In late 2011, the chief ministership was taken over from Jarbom Gamlin by Nabam Tuki. Tuki continued to be the chief minister till January 2016, after which the state went under President’s rule. Proving his majority in the Assembly, PPA’s Kalikho Pul was sworn in as the next chief minister. He got support from the BJP and 29 Congress legislators, who had moved to the PPA.

The government got reduced to minority with support from 21 Congress MLAs and two independent MLAs. Calling it illegal, the Supreme Court reinstated the dismissed Congress government. Tuki took over on July 13, 2016 only to resign few hours before the floor test. He was succeeded by Khandu.

Khandu repeated the en masse switch, this time to PPA, in September 2016. In a month’s time, Khandu formally joined the BJP, resulting him being suspended by the PPA. Before PPA could replace him as the chief minister with their leader Takam Pario, the Khandu proved his majority and is been ruling the state now.

PRC in Cold Storage?

Minister Nabam Rebia-led Joint High Power Committee (JHPC) had recommended the issuance of PRCs to the non-Arunachal Pradesh Scheduled Tribe (APST) communities, among others. The report had asked to provide PRCs to “[any] non-APST person or his/her descendent… who proves that he/she had been continuously residing in his/her original place of residence/settlement prior to 1968” for the Namsai and Changlang districts. The report, however, was not tabled in the Assembly owing to protests.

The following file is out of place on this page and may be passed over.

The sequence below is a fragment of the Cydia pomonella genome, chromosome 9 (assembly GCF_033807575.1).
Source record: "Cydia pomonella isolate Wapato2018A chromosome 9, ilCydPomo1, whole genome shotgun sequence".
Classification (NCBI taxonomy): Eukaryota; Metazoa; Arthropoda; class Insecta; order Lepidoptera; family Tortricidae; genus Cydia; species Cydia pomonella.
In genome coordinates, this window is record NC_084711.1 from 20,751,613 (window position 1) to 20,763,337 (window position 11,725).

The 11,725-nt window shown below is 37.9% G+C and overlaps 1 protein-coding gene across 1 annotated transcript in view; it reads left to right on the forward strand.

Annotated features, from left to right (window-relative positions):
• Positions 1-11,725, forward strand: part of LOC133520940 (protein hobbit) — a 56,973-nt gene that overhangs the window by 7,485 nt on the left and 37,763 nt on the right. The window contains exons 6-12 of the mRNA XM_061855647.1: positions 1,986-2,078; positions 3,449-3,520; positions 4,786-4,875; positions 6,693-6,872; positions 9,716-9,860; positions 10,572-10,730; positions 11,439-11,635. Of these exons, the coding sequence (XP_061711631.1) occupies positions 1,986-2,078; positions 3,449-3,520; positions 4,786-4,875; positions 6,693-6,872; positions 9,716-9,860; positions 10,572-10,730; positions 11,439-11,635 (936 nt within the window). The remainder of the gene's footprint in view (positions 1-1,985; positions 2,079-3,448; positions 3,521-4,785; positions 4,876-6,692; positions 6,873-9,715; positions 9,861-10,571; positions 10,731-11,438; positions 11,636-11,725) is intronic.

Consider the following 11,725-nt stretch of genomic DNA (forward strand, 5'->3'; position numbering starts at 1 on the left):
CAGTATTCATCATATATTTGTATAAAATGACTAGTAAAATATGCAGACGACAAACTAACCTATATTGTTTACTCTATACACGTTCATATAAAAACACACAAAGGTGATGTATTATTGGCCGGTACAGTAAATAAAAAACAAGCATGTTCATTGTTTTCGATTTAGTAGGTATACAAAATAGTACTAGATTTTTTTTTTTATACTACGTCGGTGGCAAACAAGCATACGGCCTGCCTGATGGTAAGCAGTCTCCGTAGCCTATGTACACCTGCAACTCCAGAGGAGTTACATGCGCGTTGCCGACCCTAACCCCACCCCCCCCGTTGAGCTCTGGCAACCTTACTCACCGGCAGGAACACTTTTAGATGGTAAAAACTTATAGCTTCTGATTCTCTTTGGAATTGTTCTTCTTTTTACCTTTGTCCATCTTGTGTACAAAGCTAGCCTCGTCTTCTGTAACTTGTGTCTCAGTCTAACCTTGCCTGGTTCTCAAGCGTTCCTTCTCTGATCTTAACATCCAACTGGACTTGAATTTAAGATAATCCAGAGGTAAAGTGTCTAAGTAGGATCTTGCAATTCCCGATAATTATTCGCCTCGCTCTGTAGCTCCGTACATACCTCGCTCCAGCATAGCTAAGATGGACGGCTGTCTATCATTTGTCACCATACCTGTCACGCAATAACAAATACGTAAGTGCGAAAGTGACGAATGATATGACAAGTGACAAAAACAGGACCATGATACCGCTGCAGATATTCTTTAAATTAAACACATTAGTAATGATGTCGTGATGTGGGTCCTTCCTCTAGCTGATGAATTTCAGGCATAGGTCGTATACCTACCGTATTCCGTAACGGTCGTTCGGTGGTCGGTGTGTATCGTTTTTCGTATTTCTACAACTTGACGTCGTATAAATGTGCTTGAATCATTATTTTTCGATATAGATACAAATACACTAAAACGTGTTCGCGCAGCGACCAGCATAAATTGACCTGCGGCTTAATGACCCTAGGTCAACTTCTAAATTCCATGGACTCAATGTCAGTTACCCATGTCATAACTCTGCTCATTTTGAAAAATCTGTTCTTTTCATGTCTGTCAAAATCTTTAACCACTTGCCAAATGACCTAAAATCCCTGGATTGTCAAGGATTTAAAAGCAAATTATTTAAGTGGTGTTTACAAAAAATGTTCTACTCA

Arunachal was established as a state in 1987. The region was constitutionally part of Assam and was administered by the Assam Governor until 1972. The six non-APST communities including Deoris, Sonowal Kacharis, Morans, Adivasis and Mishings, are the recognised scheduled tribes of Assam. They have been living in Namsai and Changlang districts for decades. The JHPC report addresses their belongingness to the land, which however contradicts to the Bengal Eastern Frontier Regulation (BEFR), 1873.

BEFR, 1873 has maintained prohibition for the non-natives to buy land in the tribal state. The report, thus, had enraged the public, claiming three lives in February. However, the sections 2 and 4 of the BEFR, 1873 authorises the state government to make the necessary amendments.

There is no record for most of these communities in Arunachal (then NEFA) in the 1961 and 1971 Census reports. The 1961 report suggests that there were only eight Mishings in the state. As per the 1971 report, there were 2,683 Deoris and 3,359 Mishings. As per the JHPC report, if accepted, the claimants have to furnish “cadastral survey records/ chittha registers of 1968” or pattas as “primary documentary evidence” to seek PRCs, that has to be “authenticated by the Deputy Commissioner of the concerned district.”

Following the uproar, the government had refused to take up the PRC issue again.

Progress and Hurdles

In February, Prime Minister Narendra Modi had launched developmental projects worth Rs 4,000 crore, claiming that the development trajectory of the state had gone up ever since the BJP had come to power. The Centre had also approved about 13% of the funds under the North East Special Infrastructure Development Scheme (NESIDS)—the second highest allocation—for the state. The NESIDS has budgeted an outlay of Rs 1,600 crore for 2017-18 to 2019-20.

Amid the development narrative, the state has the highest number of foot march polling stations (518), where even election officials have to trek for days to reach. The state had recorded a voter turnout of 72% in the 2014 elections.

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| Edited by: Sana Fazili